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Daniel Maginot’s Educational Adventures Continue as Peace Corps Teacher in Cameroon

July 14, 2015

Daniel Maginot Featuredimage

Daniel Maginot with members of his host family in Cameroon

Leaving the comfort of the American Midwest for a two-year journey to the African nation of Cameroon is providing alumnus Daniel Maginot with opportunities to immerse in a different culture, expand global perspectives, and share his love of science before pursuing a career in medicine.

The 2014 biomedical engineering graduate who hopes to become a physician recently started a volunteer assignment with the Peace Corps, an organization that sends Americans around the world to help others by sharing their skills and knowledge.

Maginot is living in Ebolowa, a community nestled in a shallow valley that’s surrounded by tree-covered rolling mountains. There are many breathtaking views as he walks to work each day.

Ten weeks of training are currently preparing Maginot for the challenges of teaching general science, biology, chemistry, and physics at secondary schools this fall. He’s learning about medical, safety, and security issues, expanding his knowledge of local language, and immersing in the country’s culture.

Maginot also is learning to appreciate that teaching takes patience, with each student understanding concepts in different ways, no matter how seemingly simple the concept.

“I believe I can bring students a different perspective,” he remarked before leaving the United States in late May. “I will be different from any teacher they have ever experienced.”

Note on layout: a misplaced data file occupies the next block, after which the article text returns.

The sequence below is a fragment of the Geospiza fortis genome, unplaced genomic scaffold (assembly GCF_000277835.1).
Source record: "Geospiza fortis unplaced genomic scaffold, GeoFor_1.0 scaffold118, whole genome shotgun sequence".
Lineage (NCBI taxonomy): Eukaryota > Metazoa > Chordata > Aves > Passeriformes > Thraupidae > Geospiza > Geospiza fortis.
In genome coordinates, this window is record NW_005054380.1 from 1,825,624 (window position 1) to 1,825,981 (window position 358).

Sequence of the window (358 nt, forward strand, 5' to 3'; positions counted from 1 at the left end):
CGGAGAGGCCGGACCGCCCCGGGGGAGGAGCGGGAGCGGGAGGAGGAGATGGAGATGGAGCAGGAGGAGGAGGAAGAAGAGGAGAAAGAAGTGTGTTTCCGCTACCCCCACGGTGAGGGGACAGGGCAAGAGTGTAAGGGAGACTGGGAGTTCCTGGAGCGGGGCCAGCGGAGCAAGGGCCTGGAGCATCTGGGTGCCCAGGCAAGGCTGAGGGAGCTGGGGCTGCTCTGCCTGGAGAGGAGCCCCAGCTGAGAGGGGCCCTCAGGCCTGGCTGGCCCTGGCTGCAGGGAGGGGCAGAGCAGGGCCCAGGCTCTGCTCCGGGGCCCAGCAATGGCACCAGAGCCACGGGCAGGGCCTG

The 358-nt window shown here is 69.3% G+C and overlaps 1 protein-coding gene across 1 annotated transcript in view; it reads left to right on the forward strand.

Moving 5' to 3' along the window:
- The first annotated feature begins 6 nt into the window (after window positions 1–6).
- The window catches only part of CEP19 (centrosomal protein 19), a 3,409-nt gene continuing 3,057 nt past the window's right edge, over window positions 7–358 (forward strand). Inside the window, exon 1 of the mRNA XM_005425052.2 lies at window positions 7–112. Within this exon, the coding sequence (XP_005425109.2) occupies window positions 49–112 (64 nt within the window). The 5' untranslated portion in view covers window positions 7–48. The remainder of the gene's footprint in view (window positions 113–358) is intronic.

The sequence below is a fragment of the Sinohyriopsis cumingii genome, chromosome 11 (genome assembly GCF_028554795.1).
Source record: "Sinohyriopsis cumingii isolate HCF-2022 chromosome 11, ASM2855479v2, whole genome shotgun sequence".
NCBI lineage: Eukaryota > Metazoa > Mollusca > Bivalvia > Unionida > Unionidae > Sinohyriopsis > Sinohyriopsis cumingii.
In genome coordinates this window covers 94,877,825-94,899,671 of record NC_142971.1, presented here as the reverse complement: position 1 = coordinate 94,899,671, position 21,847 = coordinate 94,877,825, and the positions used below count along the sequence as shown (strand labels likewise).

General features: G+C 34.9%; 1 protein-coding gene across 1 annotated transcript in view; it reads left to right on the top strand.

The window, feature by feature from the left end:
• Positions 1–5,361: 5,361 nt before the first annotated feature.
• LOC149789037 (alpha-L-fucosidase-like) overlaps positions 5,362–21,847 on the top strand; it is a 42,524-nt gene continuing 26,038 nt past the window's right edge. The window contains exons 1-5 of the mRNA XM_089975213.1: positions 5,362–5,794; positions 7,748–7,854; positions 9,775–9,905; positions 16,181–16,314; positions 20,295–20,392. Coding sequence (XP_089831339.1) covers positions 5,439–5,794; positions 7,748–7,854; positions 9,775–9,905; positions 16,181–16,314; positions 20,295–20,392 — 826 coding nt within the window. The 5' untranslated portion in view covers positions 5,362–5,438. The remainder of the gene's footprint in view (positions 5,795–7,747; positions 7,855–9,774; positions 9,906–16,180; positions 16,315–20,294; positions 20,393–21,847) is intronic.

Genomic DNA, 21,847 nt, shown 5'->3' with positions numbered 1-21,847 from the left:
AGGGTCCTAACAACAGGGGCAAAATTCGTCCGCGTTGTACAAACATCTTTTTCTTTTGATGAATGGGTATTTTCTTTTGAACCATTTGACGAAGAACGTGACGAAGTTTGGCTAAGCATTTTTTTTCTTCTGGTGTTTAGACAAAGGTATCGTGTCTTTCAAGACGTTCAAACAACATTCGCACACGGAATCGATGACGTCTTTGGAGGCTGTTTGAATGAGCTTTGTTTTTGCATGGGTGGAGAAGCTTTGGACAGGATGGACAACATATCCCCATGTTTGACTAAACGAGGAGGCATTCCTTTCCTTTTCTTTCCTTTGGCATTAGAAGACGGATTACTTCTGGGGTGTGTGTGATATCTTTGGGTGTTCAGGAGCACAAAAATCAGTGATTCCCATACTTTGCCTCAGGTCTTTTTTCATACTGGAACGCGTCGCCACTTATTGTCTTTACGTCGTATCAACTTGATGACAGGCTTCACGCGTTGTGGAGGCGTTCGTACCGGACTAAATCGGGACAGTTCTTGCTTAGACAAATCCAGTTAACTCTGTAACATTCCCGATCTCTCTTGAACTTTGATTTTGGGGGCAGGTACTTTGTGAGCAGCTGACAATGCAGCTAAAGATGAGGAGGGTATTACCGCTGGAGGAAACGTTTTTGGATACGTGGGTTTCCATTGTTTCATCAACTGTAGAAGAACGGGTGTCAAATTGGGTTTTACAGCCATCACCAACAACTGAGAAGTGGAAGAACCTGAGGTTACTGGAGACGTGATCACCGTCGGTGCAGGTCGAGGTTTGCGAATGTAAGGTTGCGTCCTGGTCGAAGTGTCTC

Daniel Maginot

Daniel Maginot

Maginot’s interest in becoming a Peace Corps volunteer came before graduating from Rose-Hulman, where he was involved in a variety of student organizations.  He had to complete an extensive application, several telephone conversations, and a personal interview. It was then determined that there were four countries with special needs that could use his skills: Cameroon, Ghana, Liberia, and Sierra Leone.

The fact that French is Cameroon’s main language provided a natural fit for Maginot, who had studied the language in high school, and studied abroad in Paris for six weeks after his freshman year at Rose-Hulman.

“It all began with curiosity,” Maginot says of his interest in becoming a Peace Corps volunteer. “After reading about many different volunteer experiences, I desired to have similar experiences. I wanted to know what it is like to live in another country, without any distractions, and expand my awareness about what’s important in life. This is the right thing for me to do.”

Maginot plans to provide journal entries and pictures throughout his journey in Cameroon at www.maginotpeace.com.